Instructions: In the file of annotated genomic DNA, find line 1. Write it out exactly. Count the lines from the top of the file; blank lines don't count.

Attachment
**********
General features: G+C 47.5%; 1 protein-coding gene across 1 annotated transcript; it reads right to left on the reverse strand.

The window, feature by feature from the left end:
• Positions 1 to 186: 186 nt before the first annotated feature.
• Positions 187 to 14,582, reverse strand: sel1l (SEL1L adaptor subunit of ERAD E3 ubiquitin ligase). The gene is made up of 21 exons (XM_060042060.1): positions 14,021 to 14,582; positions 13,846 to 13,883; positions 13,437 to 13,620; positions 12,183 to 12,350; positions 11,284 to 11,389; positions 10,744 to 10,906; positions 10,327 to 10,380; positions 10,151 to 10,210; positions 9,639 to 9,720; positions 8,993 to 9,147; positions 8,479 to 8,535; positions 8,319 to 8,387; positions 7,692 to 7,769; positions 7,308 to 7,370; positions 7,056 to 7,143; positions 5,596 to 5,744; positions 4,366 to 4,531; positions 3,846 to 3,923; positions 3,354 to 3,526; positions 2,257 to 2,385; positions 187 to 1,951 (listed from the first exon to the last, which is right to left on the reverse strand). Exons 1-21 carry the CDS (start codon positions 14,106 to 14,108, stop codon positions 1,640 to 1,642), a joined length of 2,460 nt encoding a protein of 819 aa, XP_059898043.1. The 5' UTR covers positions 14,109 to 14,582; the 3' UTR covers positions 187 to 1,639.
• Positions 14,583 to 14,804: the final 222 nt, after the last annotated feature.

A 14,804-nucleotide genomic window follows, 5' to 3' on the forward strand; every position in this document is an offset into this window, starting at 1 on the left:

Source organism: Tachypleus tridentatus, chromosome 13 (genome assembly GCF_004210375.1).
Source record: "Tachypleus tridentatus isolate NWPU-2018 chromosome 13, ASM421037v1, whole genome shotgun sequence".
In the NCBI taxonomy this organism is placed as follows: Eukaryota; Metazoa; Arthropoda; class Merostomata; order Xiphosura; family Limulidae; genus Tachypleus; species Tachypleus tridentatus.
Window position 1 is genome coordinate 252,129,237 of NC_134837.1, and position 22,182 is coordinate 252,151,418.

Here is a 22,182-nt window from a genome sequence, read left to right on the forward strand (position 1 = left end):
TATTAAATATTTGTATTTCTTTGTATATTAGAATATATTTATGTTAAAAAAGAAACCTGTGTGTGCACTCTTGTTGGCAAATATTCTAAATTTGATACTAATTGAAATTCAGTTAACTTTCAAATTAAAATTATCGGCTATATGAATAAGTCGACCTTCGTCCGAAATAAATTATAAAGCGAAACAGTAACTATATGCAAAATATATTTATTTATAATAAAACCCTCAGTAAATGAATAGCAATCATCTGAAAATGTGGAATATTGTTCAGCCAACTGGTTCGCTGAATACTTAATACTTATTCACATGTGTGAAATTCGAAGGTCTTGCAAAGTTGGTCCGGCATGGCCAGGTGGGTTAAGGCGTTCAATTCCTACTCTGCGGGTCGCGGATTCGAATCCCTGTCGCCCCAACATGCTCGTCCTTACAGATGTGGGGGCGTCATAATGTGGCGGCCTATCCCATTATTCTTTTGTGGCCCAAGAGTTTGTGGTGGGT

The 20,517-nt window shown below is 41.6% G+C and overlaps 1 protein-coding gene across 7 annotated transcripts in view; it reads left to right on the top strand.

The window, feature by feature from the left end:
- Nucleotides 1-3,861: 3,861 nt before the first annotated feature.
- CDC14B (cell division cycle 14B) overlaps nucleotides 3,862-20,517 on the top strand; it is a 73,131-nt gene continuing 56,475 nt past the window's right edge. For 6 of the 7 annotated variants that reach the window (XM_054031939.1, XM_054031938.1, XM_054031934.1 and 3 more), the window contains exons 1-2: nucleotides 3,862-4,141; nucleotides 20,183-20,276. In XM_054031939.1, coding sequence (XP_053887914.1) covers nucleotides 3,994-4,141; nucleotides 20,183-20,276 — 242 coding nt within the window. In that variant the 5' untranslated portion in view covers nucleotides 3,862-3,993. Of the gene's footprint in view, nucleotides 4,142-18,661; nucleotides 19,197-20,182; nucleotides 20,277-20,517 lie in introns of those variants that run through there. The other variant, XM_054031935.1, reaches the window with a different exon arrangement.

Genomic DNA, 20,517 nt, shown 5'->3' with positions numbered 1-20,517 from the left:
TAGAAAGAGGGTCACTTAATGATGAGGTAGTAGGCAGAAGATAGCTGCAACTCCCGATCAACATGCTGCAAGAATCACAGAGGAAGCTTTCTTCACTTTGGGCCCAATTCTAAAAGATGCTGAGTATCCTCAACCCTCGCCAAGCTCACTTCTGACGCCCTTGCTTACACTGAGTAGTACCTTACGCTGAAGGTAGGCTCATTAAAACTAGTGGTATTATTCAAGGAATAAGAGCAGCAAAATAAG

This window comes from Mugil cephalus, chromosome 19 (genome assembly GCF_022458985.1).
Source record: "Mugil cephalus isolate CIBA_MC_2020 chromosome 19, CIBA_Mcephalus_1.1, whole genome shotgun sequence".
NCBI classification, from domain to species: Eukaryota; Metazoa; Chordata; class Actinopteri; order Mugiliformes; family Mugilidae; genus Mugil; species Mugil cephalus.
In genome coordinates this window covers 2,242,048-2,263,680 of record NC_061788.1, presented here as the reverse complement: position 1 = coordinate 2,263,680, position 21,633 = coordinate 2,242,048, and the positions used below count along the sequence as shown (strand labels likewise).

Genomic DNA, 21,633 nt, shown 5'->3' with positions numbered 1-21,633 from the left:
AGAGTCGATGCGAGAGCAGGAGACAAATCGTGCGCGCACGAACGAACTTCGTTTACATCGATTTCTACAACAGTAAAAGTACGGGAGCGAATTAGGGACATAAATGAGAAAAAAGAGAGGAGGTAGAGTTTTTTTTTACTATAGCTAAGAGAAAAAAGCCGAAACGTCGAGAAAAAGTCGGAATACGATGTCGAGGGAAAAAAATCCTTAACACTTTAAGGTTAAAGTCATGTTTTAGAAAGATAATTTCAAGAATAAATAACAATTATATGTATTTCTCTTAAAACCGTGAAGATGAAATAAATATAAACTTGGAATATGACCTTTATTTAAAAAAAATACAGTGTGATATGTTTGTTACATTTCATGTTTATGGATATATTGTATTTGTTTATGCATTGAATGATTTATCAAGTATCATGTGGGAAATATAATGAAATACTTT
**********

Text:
General features: G+C 47.5%; 1 protein-coding gene across 1 annotated transcript; it reads right to left on the reverse strand.